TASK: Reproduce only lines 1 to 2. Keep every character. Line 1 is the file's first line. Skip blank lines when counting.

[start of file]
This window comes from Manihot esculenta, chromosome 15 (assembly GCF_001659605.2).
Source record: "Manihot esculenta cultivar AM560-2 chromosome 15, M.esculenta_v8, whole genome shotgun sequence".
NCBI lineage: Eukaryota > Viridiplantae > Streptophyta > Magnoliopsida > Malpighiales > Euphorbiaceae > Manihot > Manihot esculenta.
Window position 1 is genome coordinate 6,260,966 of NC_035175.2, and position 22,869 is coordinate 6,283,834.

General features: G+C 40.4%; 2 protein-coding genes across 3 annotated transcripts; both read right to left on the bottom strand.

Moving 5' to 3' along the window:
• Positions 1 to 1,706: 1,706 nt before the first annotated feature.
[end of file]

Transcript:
This window comes from Manihot esculenta, chromosome 15 (assembly GCF_001659605.2).
Source record: "Manihot esculenta cultivar AM560-2 chromosome 15, M.esculenta_v8, whole genome shotgun sequence".